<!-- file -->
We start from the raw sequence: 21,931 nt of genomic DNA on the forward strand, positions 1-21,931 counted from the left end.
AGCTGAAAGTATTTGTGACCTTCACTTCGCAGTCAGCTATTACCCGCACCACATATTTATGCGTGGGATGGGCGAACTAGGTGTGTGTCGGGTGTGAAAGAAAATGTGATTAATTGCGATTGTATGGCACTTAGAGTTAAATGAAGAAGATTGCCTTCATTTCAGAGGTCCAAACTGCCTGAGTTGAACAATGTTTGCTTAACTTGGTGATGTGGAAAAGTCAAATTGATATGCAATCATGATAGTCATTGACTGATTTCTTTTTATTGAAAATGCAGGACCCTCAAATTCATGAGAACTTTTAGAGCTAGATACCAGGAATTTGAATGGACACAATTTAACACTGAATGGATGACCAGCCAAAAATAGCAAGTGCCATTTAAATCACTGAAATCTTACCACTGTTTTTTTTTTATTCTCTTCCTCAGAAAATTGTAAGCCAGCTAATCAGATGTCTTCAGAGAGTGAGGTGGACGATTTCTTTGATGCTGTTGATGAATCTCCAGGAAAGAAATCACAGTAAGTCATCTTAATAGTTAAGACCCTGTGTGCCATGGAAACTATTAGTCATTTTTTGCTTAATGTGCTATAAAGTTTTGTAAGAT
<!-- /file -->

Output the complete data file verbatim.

We start from the raw sequence: 21,931 nt of genomic DNA on the forward strand, positions 1-21,931 counted from the left end.
AGCTGAAAGTATTTGTGACCTTCACTTCGCAGTCAGCTATTACCCGCACCACATATTTATGCGTGGGATGGGCGAACTAGGTGTGTGTCGGGTGTGAAAGAAAATGTGATTAATTGCGATTGTATGGCACTTAGAGTTAAATGAAGAAGATTGCCTTCATTTCAGAGGTCCAAACTGCCTGAGTTGAACAATGTTTGCTTAACTTGGTGATGTGGAAAAGTCAAATTGATATGCAATCATGATAGTCATTGACTGATTTCTTTTTATTGAAAATGCAGGACCCTCAAATTCATGAGAACTTTTAGAGCTAGATACCAGGAATTTGAATGGACACAATTTAACACTGAATGGATGACCAGCCAAAAATAGCAAGTGCCATTTAAATCACTGAAATCTTACCACTGTTTTTTTTTTATTCTCTTCCTCAGAAAATTGTAAGCCAGCTAATCAGATGTCTTCAGAGAGTGAGGTGGACGATTTCTTTGATGCTGTTGATGAATCTCCAGGAAAGAAATCACAGTAAGTCATCTTAATAGTTAAGACCCTGTGTGCCATGGAAACTATTAGTCATTTTTTGCTTAATGTGCTATAAAGTTTTGTAAGAT